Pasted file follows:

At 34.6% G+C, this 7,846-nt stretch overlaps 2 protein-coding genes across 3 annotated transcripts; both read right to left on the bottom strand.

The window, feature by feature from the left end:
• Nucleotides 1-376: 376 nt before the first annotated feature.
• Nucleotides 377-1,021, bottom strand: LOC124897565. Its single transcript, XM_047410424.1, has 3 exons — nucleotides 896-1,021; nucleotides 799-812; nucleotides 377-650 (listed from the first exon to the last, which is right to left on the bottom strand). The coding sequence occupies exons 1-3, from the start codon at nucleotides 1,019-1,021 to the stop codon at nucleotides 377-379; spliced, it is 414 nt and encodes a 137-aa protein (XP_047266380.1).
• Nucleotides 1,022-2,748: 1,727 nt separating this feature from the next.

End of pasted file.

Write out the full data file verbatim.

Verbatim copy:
At 34.6% G+C, this 7,846-nt stretch overlaps 2 protein-coding genes across 3 annotated transcripts; both read right to left on the bottom strand.

The window, feature by feature from the left end:
• Nucleotides 1-376: 376 nt before the first annotated feature.
• Nucleotides 377-1,021, bottom strand: LOC124897565. Its single transcript, XM_047410424.1, has 3 exons — nucleotides 896-1,021; nucleotides 799-812; nucleotides 377-650 (listed from the first exon to the last, which is right to left on the bottom strand). The coding sequence occupies exons 1-3, from the start codon at nucleotides 1,019-1,021 to the stop codon at nucleotides 377-379; spliced, it is 414 nt and encodes a 137-aa protein (XP_047266380.1).
• Nucleotides 1,022-2,748: 1,727 nt separating this feature from the next.